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At the roof of the world, Tibet, with depths of sky framing rugged, remote mountains, with its ornate monasteries and Buddhist rituals, has held a kind of mythic place in the Western imagination as far back as Marco Polo.

As a glamourised, Hollywood Shangri-La, fought for by the likes of Sharon Stone and Richard Gere, it may be a projection of our yearning for simplicity, purity, and spiritual fulfillment. Tibet in real life, meantime, has TVs, SUVs, and a history of a powerful feudal theocracy and religious factionalism.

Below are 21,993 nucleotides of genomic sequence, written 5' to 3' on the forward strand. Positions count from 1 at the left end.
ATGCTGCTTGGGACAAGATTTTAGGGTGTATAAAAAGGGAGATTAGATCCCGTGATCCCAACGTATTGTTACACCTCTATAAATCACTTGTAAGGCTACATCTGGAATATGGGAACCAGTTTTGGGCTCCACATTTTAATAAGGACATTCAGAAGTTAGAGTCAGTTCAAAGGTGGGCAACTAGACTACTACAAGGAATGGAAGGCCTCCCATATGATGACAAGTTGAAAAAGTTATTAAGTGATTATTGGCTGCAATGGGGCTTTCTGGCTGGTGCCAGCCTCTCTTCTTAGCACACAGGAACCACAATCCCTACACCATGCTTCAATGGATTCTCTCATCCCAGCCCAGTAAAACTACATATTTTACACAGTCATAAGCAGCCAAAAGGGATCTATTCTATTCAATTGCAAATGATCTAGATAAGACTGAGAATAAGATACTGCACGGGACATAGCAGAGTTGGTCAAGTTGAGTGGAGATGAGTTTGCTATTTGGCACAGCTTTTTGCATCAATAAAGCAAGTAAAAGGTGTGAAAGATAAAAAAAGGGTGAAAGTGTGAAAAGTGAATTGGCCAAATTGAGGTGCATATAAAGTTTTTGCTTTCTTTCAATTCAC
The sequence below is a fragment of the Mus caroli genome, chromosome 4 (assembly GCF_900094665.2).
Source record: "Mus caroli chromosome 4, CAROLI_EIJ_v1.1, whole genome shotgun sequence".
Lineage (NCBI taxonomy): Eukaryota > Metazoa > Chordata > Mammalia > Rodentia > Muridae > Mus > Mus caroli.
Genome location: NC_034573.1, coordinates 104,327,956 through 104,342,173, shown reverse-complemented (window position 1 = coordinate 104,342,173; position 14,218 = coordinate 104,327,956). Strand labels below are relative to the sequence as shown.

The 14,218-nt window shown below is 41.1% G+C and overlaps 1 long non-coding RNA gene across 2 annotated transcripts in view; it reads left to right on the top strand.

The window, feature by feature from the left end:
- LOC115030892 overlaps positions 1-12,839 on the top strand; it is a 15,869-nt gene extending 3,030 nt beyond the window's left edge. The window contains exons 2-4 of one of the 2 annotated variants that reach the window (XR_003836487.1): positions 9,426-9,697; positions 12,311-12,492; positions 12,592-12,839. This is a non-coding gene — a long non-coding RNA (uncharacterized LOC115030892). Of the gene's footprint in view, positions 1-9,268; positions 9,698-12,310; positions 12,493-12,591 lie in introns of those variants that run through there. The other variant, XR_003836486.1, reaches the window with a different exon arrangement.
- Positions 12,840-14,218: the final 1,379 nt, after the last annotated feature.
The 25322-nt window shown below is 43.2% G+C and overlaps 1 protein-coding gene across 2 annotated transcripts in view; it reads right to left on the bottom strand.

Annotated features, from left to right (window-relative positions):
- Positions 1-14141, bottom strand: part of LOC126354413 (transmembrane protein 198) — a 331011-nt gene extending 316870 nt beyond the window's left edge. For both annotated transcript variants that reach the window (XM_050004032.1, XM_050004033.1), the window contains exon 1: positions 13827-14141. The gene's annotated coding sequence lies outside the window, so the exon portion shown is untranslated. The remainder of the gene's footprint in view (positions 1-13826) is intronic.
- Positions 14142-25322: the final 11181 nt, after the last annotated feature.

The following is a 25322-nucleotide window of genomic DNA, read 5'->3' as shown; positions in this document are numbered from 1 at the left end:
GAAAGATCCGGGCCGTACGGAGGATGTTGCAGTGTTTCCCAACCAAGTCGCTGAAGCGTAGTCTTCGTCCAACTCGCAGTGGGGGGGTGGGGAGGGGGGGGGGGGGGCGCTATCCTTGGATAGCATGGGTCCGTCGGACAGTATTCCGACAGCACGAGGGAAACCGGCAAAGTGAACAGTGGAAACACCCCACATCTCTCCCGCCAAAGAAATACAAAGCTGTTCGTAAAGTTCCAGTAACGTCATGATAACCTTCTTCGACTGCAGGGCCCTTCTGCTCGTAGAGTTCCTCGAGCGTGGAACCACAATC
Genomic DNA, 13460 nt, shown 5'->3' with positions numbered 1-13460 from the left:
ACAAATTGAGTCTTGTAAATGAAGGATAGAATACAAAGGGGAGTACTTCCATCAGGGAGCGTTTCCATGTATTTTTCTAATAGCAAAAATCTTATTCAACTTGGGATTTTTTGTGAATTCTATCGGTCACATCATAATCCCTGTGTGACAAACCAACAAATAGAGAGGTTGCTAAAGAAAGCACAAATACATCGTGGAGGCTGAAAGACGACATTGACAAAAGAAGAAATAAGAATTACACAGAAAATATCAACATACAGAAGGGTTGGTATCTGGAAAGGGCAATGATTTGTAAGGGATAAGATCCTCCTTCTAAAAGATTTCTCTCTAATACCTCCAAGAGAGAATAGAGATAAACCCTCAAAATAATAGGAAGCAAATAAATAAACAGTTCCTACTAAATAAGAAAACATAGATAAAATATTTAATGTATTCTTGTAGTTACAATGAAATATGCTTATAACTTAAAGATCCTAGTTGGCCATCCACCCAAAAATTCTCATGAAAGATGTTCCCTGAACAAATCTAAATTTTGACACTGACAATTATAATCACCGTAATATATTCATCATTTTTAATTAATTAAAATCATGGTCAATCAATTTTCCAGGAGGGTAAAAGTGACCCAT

It’s a country and culture living on borrowed time – both literally and figuratively: Tibet runs on the same clock as Beijing, its roughshod ruler 2000 miles away.

The American special feeling for the old Tibet wasn’t special enough to protect it in our rush to do business with China: so what is Shangri-la’s future after the Hollywood romance and the US-China trade agreement.
(Hosted by Christopher Lydon)


Orville Schell